Review: Dragon Age II

Electronics Arts' Edmonton-based studio BioWare has just released Dragon Age II, a role-playing game that can indeed take a dragon's age to finish.

Role-playing adventure big on story and characters

As with all BioWare games, story and character development are what define Dragon Age II. (BioWare)

Winter is a good time for role-playing games, because they usually take many hours to play through and offer an excuse to hibernate until better weather comes along.

The RPG masters at Electronics Arts’ Edmonton-based studio BioWare have released Dragon Age II, a game that can indeed take a dragon’s age to finish. It’s a little shorter than its predecessor, Dragon Age: Origins, but the sequel will still eat up at least 30 to 40 hours of your life.

As with all BioWare games, the story and character development are what drive Dragon Age II. The tale begins with Verric, a dwarven rogue, being interrogated by an armoured woman introduced only as "the seeker." She wants to know the tale of Hawke, the champion of her city state of Kirkwall. Hawke is, of course, controlled by the player, who chooses the character’s gender.

Verric delves into his framed narrative and the action begins. Hawke’s first task is to help her family flee the destruction of their homeland and make it to Kirkwall, which is not the friendliest of places, hence its nickname: the city of chains. The family must make do in the slums, forcing Hawke to search for fame and fortune by enlisting with an expedition into some dwarven ruins.

Before that happens, the player must raise a hefty sign-up fee by performing jobs in and around town. In doing so, Hawke meets and recruits a group of followers that includes Anders, a demon-possessed mage; Isabela, a flirtatious rogue; Merrill, an elven spellcaster exiled from her clan; and of course Verric.

Each follower has a backstory and much of the fun of Dragon Age II, like many BioWare RPGs, lies in getting to know them. The game is chock full of dialogue and, like a choose-your-own-adventure book, each character relationship will turn out differently depending on the dialogue choices you make.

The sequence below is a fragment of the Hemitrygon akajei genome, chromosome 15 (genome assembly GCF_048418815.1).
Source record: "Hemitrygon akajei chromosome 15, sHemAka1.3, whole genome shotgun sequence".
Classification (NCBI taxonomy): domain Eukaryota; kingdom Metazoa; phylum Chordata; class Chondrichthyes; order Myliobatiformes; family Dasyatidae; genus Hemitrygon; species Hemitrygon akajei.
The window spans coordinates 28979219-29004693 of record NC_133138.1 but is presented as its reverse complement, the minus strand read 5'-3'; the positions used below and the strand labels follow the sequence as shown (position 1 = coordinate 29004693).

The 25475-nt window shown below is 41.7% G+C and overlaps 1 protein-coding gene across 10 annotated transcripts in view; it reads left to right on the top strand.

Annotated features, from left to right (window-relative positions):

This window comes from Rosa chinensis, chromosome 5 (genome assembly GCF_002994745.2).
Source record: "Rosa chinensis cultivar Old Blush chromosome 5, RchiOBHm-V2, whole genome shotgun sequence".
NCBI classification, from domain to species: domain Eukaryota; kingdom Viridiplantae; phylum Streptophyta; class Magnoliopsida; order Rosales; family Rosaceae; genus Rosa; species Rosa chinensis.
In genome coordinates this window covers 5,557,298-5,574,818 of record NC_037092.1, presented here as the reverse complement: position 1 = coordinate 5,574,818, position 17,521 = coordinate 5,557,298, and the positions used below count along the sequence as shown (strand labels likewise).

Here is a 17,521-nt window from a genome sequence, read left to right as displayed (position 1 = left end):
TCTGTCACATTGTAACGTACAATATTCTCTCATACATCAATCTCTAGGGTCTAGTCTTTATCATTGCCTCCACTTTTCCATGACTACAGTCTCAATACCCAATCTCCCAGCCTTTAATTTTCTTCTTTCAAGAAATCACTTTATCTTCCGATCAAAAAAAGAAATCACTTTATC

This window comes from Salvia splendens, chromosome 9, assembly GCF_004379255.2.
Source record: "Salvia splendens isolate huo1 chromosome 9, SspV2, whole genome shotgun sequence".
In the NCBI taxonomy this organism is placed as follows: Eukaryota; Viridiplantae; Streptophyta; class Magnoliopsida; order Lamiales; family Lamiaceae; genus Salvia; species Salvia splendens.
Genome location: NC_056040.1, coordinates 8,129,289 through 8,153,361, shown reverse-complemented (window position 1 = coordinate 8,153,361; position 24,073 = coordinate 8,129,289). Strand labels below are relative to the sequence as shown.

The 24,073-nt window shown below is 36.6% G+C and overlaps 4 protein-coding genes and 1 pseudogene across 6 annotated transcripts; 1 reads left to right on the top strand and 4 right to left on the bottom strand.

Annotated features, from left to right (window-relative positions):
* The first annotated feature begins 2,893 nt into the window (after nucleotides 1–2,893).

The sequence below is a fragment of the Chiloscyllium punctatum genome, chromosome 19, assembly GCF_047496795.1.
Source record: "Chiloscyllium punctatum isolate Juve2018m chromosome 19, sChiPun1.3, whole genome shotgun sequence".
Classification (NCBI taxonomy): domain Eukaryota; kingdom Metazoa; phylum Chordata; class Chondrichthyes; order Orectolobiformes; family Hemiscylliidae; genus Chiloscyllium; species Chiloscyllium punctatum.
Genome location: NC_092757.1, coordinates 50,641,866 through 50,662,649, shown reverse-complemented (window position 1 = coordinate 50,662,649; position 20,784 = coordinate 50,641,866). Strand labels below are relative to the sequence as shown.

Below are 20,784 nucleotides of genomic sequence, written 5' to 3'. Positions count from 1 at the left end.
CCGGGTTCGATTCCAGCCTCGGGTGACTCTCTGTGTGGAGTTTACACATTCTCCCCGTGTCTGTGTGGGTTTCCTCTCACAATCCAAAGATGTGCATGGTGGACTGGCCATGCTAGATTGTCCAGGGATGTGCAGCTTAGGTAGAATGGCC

Great voice acting and a well-written story — which ultimately brings Hawke into conflict with the militant templars who run Kirkwall — combine to create an almost-believable fantasy world that is populated by real people.

The dialogue is, however, frequently marred by a rather comical design error. Characters often follow up brutal battles with dramatic conversations, except they fail to take the two seconds to clean off their blood-splattered faces. Their obliviousness to it is enough to spoil the believability. (You thought talking with your mouth full was rude.)

As for gameplay, BioWare’s designers have addressed one of the problems of Dragon Age: Origins – that it was unwelcoming or inaccessible to all but hardcore RPG fans – by slimming down the sequel. The character selection process at the beginning, for example, gives players the choice of only three classes – warrior, rogue or mage – and one race: human.

Players can fiddle with their various stats, like strength and dexterity, as well as their special abilities and spells as they earn experience points; or they can simply choose to auto-advance.

Combat is straightforward, with players getting six slots for talents or spells. How often they can use them depends on how much stamina or mana they have, which is determined by their stats. Players can choose to control only their own character, or switch around between the other three members of their party.

As with all RPGs, players can customize equipment and arm their characters with different weapons, armour and magic items. Figuring out which item is best for the character is theoretically easier with a star-rating system that is supposed to indicate how each compares to everything else in the inventory. But exactly how the items are rated is a mystery – a simple ring that gives a small attack advantage, for example, often rates higher than another one that provides seemingly better bonuses, such as boosting the amount of gold found on dead enemies.

The big problem with Dragon Age II is a lack of variety. Almost all of the equipment simply provides point bonuses to existing abilities, with very few actually conferring new ones. The treasures, as a result, are quite boring. Swords that shoot fire or rings that cast spells, for example, would have been nice.

This lack of variety also transfers over to the action. There’s quite a bit of recycling of cave and other locale maps, meaning that several of the missions happen in similar-looking places, even though they’re supposed to be different.

Ultimately, Dragon Age II isn’t simple enough to attract non-fans of the genre and the action on its own probably wouldn’t be sufficiently varied to satisfy hard-core RPG aficionados. That said, it has a better story and characterization than just about anything else out there. On that basis alone, it’s still a strong game that you’ll want to shovel many, many hours into.

Dragon Age II is in stores for the Xbox 360, PlayStation 3, PC and Mac on March 8.